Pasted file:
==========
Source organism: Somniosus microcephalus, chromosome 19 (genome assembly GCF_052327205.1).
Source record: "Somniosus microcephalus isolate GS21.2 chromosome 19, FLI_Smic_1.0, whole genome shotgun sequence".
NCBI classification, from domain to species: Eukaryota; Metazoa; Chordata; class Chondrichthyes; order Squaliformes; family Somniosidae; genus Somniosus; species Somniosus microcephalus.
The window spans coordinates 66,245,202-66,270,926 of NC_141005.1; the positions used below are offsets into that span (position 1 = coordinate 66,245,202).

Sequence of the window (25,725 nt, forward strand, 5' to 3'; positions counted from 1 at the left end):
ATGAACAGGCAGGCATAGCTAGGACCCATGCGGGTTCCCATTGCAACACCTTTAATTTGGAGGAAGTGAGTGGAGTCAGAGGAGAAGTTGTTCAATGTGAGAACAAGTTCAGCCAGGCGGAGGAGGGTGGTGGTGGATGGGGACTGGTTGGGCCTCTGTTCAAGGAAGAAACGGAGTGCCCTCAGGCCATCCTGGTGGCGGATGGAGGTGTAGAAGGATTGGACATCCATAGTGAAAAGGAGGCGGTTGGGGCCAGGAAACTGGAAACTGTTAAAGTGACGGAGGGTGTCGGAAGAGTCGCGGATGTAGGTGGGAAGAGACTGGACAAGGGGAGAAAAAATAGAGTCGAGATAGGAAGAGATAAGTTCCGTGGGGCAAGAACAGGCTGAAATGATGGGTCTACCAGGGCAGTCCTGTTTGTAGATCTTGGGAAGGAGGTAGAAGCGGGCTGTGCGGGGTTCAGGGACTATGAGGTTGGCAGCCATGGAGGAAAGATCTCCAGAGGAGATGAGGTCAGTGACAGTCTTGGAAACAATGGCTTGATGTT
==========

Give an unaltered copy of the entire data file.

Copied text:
Source organism: Somniosus microcephalus, chromosome 19 (genome assembly GCF_052327205.1).
Source record: "Somniosus microcephalus isolate GS21.2 chromosome 19, FLI_Smic_1.0, whole genome shotgun sequence".
NCBI classification, from domain to species: Eukaryota; Metazoa; Chordata; class Chondrichthyes; order Squaliformes; family Somniosidae; genus Somniosus; species Somniosus microcephalus.
The window spans coordinates 66,245,202-66,270,926 of NC_141005.1; the positions used below are offsets into that span (position 1 = coordinate 66,245,202).

Sequence of the window (25,725 nt, forward strand, 5' to 3'; positions counted from 1 at the left end):
ATGAACAGGCAGGCATAGCTAGGACCCATGCGGGTTCCCATTGCAACACCTTTAATTTGGAGGAAGTGAGTGGAGTCAGAGGAGAAGTTGTTCAATGTGAGAACAAGTTCAGCCAGGCGGAGGAGGGTGGTGGTGGATGGGGACTGGTTGGGCCTCTGTTCAAGGAAGAAACGGAGTGCCCTCAGGCCATCCTGGTGGCGGATGGAGGTGTAGAAGGATTGGACATCCATAGTGAAAAGGAGGCGGTTGGGGCCAGGAAACTGGAAACTGTTAAAGTGACGGAGGGTGTCGGAAGAGTCGCGGATGTAGGTGGGAAGAGACTGGACAAGGGGAGAAAAAATAGAGTCGAGATAGGAAGAGATAAGTTCCGTGGGGCAAGAACAGGCTGAAATGATGGGTCTACCAGGGCAGTCCTGTTTGTAGATCTTGGGAAGGAGGTAGAAGCGGGCTGTGCGGGGTTCAGGGACTATGAGGTTGGCAGCCATGGAGGAAAGATCTCCAGAGGAGATGAGGTCAGTGACAGTCTTGGAAACAATGGCTTGATGTT